Tuesday, March 11, 2008

Scheme For Enlightenment Part Twenty Four Conclusion

Scheme is definitely worth learning. That said, this comes from someone who thinks that everything is worth learning. Nothing is too trivial. It's worth learning the slide rule and the abacus. More to the point, it seems unlikely that i'll use Scheme for production work. It does not appear that it makes creating applications significantly easier or quicker to write. It's performance relative to C is slow. (However, i've not yet played with Scheme compilers). It does have garbage collection, but that alone will not make Scheme applications bug free, or necessarily easier to debug. I may learn enough of it to write some small image manipulation stuff for the Gimp, however.

Web based applications might work. An application might have several dozen web pages. Many of the pages display a form, and then do something with the answer. The forms can be html files: essentially static text. The form handlers need to be scripts. These scripts gather the form information and do something with it - often update a database. The scripts have very short run times. Even in Perl, the CGI script run time is usually under a second. It's likely that speed doesn't matter, except the Slashdot effect. CGI scripts are often small. A terse language that starts up quickly might be ideal.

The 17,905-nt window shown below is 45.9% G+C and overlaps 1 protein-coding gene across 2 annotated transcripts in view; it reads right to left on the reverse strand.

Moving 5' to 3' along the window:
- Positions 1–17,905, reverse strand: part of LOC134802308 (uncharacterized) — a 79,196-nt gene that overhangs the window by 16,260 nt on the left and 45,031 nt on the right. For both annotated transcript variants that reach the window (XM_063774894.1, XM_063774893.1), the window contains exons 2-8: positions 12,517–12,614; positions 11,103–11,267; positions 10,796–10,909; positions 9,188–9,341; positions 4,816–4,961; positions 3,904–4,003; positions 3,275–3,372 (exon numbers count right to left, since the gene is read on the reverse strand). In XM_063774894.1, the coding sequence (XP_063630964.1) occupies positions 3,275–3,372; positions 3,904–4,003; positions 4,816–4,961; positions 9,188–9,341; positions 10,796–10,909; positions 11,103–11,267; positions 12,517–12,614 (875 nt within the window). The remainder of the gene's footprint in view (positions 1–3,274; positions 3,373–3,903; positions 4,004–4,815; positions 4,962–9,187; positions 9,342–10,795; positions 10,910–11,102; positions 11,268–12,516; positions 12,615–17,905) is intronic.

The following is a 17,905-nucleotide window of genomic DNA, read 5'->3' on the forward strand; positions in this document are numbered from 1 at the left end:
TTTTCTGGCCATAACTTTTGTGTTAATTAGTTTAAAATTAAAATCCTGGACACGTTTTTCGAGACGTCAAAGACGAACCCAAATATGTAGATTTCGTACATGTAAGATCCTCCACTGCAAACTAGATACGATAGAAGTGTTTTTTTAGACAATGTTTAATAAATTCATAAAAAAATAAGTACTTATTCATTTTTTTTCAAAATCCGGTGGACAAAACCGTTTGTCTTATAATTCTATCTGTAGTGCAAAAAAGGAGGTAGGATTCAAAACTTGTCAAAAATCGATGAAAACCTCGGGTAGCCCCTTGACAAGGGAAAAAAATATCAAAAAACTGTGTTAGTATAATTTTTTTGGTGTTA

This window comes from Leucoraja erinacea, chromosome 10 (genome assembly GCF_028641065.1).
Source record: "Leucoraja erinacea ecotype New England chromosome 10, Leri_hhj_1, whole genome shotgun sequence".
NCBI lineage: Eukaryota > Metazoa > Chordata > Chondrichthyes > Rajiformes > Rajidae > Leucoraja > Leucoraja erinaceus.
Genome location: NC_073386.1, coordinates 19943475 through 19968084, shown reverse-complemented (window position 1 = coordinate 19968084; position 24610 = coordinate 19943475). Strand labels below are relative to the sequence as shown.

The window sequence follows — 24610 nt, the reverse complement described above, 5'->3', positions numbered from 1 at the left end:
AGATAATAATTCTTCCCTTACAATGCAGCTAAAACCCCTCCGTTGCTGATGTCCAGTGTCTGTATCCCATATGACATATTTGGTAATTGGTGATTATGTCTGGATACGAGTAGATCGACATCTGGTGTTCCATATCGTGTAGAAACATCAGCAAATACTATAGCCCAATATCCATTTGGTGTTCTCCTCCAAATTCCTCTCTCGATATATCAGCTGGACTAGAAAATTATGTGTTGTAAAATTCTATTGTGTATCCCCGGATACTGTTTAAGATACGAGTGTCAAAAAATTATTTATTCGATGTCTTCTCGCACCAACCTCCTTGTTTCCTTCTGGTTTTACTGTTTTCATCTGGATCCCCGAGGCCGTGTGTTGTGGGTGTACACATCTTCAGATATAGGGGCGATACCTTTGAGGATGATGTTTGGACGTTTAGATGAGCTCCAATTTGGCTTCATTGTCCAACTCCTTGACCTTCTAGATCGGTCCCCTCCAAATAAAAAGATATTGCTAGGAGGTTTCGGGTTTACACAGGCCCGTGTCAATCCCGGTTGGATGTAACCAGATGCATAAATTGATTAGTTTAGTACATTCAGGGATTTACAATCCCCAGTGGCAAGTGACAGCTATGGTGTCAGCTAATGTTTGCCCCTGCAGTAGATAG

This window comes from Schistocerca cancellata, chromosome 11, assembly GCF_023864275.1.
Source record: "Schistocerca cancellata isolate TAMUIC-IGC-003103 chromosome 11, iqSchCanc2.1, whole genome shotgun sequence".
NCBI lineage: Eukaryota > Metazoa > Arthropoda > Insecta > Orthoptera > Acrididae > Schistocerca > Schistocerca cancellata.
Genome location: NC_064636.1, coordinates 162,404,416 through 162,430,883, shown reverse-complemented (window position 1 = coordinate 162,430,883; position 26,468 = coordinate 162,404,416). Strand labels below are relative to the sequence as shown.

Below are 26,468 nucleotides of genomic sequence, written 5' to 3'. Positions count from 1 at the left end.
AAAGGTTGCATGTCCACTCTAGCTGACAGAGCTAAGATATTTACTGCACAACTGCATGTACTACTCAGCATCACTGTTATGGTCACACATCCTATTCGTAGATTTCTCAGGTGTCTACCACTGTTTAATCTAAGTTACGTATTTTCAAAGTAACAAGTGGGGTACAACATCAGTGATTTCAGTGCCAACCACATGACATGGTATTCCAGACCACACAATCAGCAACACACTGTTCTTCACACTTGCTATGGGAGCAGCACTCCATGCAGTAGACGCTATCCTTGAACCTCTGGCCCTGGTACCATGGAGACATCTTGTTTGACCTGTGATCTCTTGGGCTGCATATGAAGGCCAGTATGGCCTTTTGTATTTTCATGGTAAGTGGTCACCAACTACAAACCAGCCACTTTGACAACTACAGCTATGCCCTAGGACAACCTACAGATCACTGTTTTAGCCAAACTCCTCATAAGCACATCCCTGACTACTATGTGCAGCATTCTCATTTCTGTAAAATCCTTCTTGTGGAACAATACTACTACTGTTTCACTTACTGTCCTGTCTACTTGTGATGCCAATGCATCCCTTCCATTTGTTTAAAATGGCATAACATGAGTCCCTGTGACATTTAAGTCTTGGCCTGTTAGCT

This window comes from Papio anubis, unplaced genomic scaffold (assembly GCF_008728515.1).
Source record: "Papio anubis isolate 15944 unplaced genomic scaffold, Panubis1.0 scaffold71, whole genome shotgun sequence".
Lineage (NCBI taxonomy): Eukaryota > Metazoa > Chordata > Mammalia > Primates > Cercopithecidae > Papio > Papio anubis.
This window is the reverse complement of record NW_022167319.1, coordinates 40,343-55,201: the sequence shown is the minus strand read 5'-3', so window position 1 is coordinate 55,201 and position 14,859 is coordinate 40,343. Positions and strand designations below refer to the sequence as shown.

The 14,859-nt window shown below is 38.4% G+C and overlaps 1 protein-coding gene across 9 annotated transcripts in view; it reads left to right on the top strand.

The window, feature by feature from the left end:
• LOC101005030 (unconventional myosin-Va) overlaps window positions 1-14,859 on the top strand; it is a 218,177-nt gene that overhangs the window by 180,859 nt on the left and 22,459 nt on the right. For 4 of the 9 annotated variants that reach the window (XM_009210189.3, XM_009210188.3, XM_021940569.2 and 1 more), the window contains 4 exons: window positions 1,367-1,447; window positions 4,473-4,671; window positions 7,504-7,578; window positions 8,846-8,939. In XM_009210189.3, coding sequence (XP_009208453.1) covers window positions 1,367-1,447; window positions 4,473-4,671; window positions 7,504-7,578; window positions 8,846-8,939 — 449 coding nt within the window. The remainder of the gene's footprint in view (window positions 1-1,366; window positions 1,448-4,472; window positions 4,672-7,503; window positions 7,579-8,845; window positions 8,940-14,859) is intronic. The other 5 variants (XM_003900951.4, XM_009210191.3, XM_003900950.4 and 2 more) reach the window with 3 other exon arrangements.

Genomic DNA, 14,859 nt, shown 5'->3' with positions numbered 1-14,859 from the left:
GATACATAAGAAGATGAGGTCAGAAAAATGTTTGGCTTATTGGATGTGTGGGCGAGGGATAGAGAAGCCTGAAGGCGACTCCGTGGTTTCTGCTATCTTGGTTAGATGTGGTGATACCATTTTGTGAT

With CGI applications, one can use the tool that is ideal for each task. If the database is the glue that holds together an application, and most of the data editing bits are short pages, it might be that some longer running engine needs to be written in another language, which might be C or C++.

Scheme inherited Lisp's flexible run time handling of data, specifically lists. So it is much easier to envision lots of little cooperating scripts creating the emergent property of a coherant web based application. There already exist Scheme libraries for writing CGI based applications, as well as those to interface with databases.

Why is having lots of little scripts better than one huge one? For one, a little script can be easier to write, read and debug. It's easier to write because it's small. CGI provides most of the interfaces. In a script that fits on your screen, it might be evident that this is a handler for mainform.html, stuffs the data into the table app.mainform, then presents optform.html to the user. That and some sort of application overview for how it all fits together might be all you need. No ponderous code. No ponderous documentation.

The only thing left to optimize for a language like Scheme is the barrier to entry. After a year of study, on and off, it's still not easy for me to write more than trivial scripts. It is much easier for me to write 200 lines of C than 20 lines of Scheme. Though much of that is experience, it doesn' look as if it will change soon.